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Judging just by speed, quickness, agility, balance, change of direction, strength, power, general talent and experience, the New York Giants should cream the 49ers Monday night.

The 49ers are inferior on all those fronts.

But the 49ers will win. Forget the standard metrics. These will be the five determining factors in the 49ers favor:

1. Pat Shurmur Disease.

Shurmur, the Giants’ head coach, is their main problem. The primary reason their record is 1-7. He is the plague in the Giants’ organization.

The Giants have better skill players on offense than almost every NFL team, including the 49ers. Wide receiver Odell Beckham Jr. is better than Marquise Goodwin. Running back Saquon Barkley is better than Matt Breida. The only 49ers skill player who could start for the Giants is tight end George Kittle.

But the 49ers average 23 points per game, and the Giants average only 18.8. The Giants are one of the biggest disappointments in the NFL. They rank dead last in rushing attempts even though Barkley is averaging a whopping 4.7 yards per carry. Shurmur doesn’t know how to use the talent on his roster.

Shurmur is an incompetent head coach. Before the Giants signed him this offseason, he coached the Cleveland Browns from 2011 to 2012, and infected that organization, too. His record was 9-23. During games, he sometimes couldn’t even call plays, according to a well-placed source who requested anonymity. Shurmur would freeze with the clock winding down. He was petrified.

Now, the Giants reflect his weakness and self-doubt.

The Giants will make the 49ers look like the 1981-1982 Niners. And Shurmur will make Kyle Shanahan look like Bill Walsh.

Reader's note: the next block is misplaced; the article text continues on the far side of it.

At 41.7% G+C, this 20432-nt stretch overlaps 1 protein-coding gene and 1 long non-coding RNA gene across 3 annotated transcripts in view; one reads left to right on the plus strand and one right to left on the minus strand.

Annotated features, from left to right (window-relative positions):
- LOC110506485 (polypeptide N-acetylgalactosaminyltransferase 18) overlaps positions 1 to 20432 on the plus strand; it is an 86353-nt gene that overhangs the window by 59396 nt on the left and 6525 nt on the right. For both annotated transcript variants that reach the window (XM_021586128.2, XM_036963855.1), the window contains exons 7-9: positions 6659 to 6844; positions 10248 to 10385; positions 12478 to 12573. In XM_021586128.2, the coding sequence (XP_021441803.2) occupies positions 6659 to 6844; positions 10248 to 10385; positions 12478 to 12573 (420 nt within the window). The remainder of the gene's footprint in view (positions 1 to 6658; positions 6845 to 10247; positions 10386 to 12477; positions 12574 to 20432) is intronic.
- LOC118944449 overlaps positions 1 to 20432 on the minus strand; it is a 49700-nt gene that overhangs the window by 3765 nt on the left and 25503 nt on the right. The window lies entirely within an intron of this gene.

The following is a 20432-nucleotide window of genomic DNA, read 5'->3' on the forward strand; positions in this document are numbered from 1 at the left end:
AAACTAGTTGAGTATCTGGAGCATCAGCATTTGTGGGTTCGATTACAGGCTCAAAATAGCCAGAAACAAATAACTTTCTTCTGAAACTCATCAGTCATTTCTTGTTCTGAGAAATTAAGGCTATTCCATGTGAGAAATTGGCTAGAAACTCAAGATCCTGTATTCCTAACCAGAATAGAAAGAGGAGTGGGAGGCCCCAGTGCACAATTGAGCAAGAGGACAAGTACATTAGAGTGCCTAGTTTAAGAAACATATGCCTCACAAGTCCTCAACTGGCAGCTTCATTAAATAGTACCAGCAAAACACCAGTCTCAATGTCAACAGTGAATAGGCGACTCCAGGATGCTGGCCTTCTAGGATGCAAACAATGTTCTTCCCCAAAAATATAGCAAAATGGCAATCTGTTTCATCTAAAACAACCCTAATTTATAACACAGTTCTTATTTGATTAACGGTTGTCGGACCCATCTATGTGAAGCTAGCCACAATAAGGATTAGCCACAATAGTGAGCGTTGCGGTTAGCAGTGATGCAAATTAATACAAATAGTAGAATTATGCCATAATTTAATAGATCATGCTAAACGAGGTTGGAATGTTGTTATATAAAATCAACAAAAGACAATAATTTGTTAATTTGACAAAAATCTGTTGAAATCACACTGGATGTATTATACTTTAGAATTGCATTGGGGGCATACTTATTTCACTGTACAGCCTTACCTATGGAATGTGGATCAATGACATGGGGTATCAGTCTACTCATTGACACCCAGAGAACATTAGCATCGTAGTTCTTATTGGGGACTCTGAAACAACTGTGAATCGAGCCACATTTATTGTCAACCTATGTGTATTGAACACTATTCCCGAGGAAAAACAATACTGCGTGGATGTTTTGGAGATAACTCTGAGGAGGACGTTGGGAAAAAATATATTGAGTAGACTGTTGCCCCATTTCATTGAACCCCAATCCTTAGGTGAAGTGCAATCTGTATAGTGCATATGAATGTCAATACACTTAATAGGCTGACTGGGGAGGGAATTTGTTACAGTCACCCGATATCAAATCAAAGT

2. Mike Solari Withdrawal Syndrome.

Solari is one of the best offensive line coaches in the NFL. He worked for the Giants from 2016 to 2017, and was the 49ers’ offensive line coach from 2010 to 2014.

After last season, he fled the Giants for the Seattle Seahawks, whose offensive line is good for the first time in years. All because of Solari. And the Giants’ offensive line is terrible without him. It is on pace to allow 62 sacks this season.

During the offseason, the Giants gave a four-year, $62 million contract to left tackle Nate Solder, who had protected Tom Brady’s blindside in New England since 2012. The Giants also gave guard Patrick Omameh a three-year, $15 million contract. And they drafted guard Will Hernandez in the second round.

Solder and Hernandez have been awful, and Omameh has been even worse. The Giants cut him Saturday morning. They miss Solari big time. He makes bad offensive linemen play well. He also makes good offensive linemen play well.

The 49ers will prey on the Giants’ terrible offensive line. DeForest Buckner, Cassius Marsh, Dekoda Watson and Ronald Blair all will have monster games.

3. Jim Everett Syndrome.

Everett was the Los Angeles Rams quarterback who infamously sacked himself during the 1990 NFC Championship Game against the 49ers. He had taken so many hits, he sensed pressure that didn’t exist. He had sack trauma. Was no longer functional as a quarterback.